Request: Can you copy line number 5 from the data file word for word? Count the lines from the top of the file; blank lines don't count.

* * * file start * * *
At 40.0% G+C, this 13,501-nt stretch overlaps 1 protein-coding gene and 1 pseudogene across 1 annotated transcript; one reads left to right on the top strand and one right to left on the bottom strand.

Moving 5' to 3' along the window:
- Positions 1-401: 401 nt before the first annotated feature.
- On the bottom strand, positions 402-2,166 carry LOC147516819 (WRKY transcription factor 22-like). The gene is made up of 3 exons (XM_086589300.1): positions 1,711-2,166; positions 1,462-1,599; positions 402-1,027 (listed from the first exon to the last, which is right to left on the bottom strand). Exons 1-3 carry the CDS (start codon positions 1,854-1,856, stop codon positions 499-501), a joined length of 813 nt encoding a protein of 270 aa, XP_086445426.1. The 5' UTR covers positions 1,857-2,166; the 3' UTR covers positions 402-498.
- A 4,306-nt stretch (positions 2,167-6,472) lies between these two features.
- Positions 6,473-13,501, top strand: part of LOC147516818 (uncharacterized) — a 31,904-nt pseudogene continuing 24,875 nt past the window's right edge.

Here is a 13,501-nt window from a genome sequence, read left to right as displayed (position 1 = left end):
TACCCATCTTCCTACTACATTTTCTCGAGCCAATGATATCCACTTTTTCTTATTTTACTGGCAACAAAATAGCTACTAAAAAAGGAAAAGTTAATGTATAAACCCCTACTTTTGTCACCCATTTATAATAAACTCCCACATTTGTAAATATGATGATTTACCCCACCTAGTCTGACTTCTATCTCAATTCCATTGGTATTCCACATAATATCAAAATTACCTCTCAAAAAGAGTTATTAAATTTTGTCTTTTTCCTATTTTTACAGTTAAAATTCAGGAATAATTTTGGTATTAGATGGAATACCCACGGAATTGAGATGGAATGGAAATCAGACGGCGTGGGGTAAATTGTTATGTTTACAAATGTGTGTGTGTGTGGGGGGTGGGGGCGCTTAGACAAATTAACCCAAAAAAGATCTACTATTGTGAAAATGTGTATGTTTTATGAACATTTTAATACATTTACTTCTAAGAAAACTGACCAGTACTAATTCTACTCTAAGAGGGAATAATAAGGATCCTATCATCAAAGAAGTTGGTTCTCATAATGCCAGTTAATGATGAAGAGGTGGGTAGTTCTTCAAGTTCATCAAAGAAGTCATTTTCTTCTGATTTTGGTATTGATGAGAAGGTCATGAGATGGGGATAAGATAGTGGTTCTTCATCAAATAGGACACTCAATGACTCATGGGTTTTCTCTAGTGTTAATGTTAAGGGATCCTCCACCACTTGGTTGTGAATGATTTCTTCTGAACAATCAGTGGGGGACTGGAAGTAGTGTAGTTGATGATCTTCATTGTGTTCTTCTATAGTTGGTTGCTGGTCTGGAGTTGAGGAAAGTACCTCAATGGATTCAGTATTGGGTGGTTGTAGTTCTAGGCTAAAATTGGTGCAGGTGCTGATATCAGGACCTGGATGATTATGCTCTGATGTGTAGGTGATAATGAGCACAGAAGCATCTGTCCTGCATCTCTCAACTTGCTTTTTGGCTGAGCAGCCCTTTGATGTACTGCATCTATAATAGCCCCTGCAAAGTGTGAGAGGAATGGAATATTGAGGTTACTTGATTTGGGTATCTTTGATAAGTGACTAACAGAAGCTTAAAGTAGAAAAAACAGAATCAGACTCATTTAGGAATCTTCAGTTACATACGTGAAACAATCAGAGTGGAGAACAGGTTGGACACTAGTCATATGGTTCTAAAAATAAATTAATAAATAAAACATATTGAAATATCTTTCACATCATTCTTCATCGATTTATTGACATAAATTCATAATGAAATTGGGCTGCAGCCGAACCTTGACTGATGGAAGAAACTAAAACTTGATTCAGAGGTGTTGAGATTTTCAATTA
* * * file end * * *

- A 4,306-nt stretch (positions 2,167-6,472) lies between these two features.